by Adam Blachly
When we first drove into the village of Temento Samba, in southern Senegal, in our two cramped station wagons, a parade of kids ran behind us as we were jostled around on the rutted, dusty, one-laned road. The village was picturesque: round-thatched huts, farm animals roaming everywhere, cook-fires outside, and all around, the stunning African savannah.
Last October, a group of eight other high school grads, five instructors, and I travelled to Senegal with an organization called “Where There Be Dragons,” which runs cultural immersion programs in Asia, Africa, and Latin America. We’d be spending nearly two weeks with families in this isolated, rural farming village.
Having grown up on 40 acres of farmland in Marshfield and currently living halfway between the happening villages of Adamant and Maple Corner, I’m no stranger to rural communities. I know what it means to walk down the road and exchange hellos with the neighbor tending her garden, to go to the store and run into the same five people you always do on your grocery run, or to simply open your back door to a vast expanse of undeveloped land. In this specific sense, Temento Samba isn’t drastically different from my hometown. But as each hot and hazy day passed, I began to notice what set this community apart.
When I first met my host “mom,” she ran up to me, held me by the shoulders and said, with great enthusiasm and vigor, “Goulel!” My instructor explained that Goulel (pronounced “Goo-lel”) was my Senegalese name. At first it was hard to remember my new name, but now it is impossible to forget it.
Most days, after a hearty breakfast of peanut-rice porridge, I would go on a walk into the peanut fields surrounding the village. As I walked, I’d pass neighbors tilling the fields and they’d shout, “Goulel!” They’d always greet me with big, warm smiles. Sometimes kids would pass me on the road and offer me the bushel of peanuts on which they had been munching.
Mid-afternoon, when the temperature was into the triple digits, my host brother and I would sit under the shade of the mango tree while he prepared ataya, the tea of Senegal. Neighbors often came by to talk and ask me questions. The daily afternoon ataya session was a time to hang out, relax, and be in the company of others.
Another ritual I came to love was the evening star-gazing. Every night, after supper, my family and I would lie on the outdoor bed and stare up at the clear and crisp array of stars. As we lay, the kids from the neighboring huts would join us. Sometimes we’d all look for shooting stars and compete to see who could spot the most. Sometimes we’d talk and laugh and listen to music playing off my host sister’s flip phone. Other times we’d just lie there, look up, and enjoy the coolness of the night air, the whir of field insects, and the collective moment.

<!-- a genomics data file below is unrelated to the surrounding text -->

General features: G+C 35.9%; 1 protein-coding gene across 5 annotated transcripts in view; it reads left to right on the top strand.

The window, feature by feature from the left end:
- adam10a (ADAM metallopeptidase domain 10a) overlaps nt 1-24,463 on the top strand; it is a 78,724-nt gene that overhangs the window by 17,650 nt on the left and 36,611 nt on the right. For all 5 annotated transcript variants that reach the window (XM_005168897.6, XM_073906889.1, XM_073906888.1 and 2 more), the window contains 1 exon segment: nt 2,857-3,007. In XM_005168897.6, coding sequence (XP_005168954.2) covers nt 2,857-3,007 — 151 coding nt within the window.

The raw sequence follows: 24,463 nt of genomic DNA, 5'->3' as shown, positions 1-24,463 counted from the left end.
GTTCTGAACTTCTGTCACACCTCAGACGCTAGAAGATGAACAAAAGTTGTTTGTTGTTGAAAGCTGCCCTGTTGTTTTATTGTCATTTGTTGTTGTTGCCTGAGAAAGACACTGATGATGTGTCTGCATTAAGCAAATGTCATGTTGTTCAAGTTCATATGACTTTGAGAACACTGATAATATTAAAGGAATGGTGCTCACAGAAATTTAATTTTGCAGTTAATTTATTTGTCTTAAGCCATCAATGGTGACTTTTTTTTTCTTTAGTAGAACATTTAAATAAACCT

On my final night I visited the neighboring families to say goodbye. Without walking twenty steps I was already in someone else’s yard, already a welcome guest in someone’s home. Each family I visited welcomed me with big smiles and insisted I sit down. They talked with me; they asked me lots of questions; they said I was welcome any time to return.
That night the entire community gathered on the other side of the village. Each student got up with his or her host family and thanked the village, and then the instructors did the same. One of my instructors, Micah, said something that really struck me. He talked about driving through the countryside here in southern Senegal and mentioned how, when driving along the road, you notice several signs. They’re usually big and white, and they say something like, “This NGO helped build a well in this village,” or “This group of Americans helped plant a garden here.” He said he wished the same could be true in America. He said that he wanted to drive through a rural road in America and see signs like, “The people of Temento Samba taught these people how to sit down and have a meal together,” or, “The people of Temento Samba showed these people what it means to be a part of a community.
”Looking back, I had few inhibitions. I was comfortable enough to dance in front of hundreds of villagers and butcher the moves. I was comfortable enough to walk into anyone’s yard anytime of the day and help out, or play with the kids, or attempt the language.
I love the communities of Adamant and Maple Corner. I feel privileged to be a part of them. But in Temento Samba, that communal force was undeniably stronger. I was welcomed by everyone. I was taken care of by everyone. I was taught by everyone.
Here we say, “Good fences make good neighbors,” but in Temento Samba, they would do just the opposite. That’s something I have yet to quite shake, and I hope never will.